The money policy of the Reserve Bank of India (RBI) has proved to be tight only for commercial borrowers—for the government, it has been an easy money policy.
What RBI has done in the bond market is nothing but our own version of an extended quantitative easing. The central bank has distorted the interest rate market to keep rates ultra low for the government to borrow cheaply. Otherwise, how can it justify an open market operation (OMO) as huge as Rs.1.74 trillion in calendar 2012?
RBI bought Rs.58,719.33 crore of bonds in calendar 2011, Rs.49,737.77 crore in 2010 and Rs.1.04 trillion in 2009—the year the global economy went under. RBI had no option but to buy such a huge amount of bonds in 2009. But why was there a need to continue this huge buyback of bonds in 2012? Also, note that 2012’s massive OMO programme, done to manage liquidity, was against the backdrop of 17% growth in credit. What happens when economic growth picks up and credit growth moves up to 25%?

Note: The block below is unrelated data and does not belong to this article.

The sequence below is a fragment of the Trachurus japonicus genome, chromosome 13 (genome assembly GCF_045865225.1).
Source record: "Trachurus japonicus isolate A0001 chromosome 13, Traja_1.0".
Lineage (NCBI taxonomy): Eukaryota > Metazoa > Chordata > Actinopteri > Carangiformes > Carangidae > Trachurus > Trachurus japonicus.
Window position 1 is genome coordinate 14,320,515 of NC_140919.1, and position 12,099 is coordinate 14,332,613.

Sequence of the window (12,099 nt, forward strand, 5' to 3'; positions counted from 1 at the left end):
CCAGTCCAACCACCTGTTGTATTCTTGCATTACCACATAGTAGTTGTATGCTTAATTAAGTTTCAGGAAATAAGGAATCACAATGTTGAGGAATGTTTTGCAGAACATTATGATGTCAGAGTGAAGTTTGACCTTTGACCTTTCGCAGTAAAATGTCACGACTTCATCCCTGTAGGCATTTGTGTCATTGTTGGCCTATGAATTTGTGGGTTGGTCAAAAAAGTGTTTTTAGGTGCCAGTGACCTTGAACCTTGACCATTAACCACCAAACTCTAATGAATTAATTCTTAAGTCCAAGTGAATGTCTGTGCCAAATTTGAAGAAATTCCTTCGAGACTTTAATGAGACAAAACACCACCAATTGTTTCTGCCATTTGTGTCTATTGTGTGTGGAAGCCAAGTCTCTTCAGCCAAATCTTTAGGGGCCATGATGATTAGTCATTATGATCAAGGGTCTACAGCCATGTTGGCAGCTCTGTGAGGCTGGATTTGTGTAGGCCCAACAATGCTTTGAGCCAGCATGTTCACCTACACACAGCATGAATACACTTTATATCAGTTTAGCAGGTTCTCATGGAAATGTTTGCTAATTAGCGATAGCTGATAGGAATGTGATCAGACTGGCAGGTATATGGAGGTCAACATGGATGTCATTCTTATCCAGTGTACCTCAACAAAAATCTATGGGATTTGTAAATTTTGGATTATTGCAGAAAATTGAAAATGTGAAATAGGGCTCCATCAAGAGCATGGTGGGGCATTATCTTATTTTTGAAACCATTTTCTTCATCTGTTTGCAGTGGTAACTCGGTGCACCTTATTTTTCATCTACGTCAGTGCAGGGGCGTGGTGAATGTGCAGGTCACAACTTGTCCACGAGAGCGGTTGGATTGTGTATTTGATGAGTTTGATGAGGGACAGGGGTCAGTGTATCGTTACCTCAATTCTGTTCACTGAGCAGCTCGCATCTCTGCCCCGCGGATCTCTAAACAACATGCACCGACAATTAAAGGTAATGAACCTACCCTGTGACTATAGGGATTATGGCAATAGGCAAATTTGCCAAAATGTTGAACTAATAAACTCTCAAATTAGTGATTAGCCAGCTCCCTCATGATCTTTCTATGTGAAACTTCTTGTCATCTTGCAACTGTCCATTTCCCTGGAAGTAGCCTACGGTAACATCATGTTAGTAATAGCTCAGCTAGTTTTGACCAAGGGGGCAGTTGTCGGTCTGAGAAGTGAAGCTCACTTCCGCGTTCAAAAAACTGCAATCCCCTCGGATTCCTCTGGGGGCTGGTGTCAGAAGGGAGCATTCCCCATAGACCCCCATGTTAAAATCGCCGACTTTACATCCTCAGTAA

The fact is that this liquidity scarcity is artificial. One good indicator is the call money rate, which never spiked up except on two days at the end of fiscal 2012 when it touched 15%. The rates have remained at around the repo level. Banks really don’t need that kind of liquidity if they just keep their bond-buying to the minimum mandatory level of 23% of their deposit base. Another 2% is considered a good buffer, but banks’ statutory liquidity ratio holding is now at 30% or more. In the absence of a healthy credit pick-up, banks have parked their entire money in government bonds, helping the government’s borrowing programme to sail through. And through OMO, RBI has ensured that the money is cheap for the government. The 10-year bond is in the 8.15% region, 35 basis points lower than a year ago, while the liquidity deficit is about Rs.1.45 trillion. A slowing economy, ironically, enhances bank investment in government bonds.
The irony is that despite all the emphasis on inflation being the top priority, the Reserve Bank of India, through OMO, continues with its backdoor monetization and pumps more money into the system.
But then, everyone knows the bond market is distorted in India. The bulk of the government bonds are bought by government-owned banks. The market is a captive one.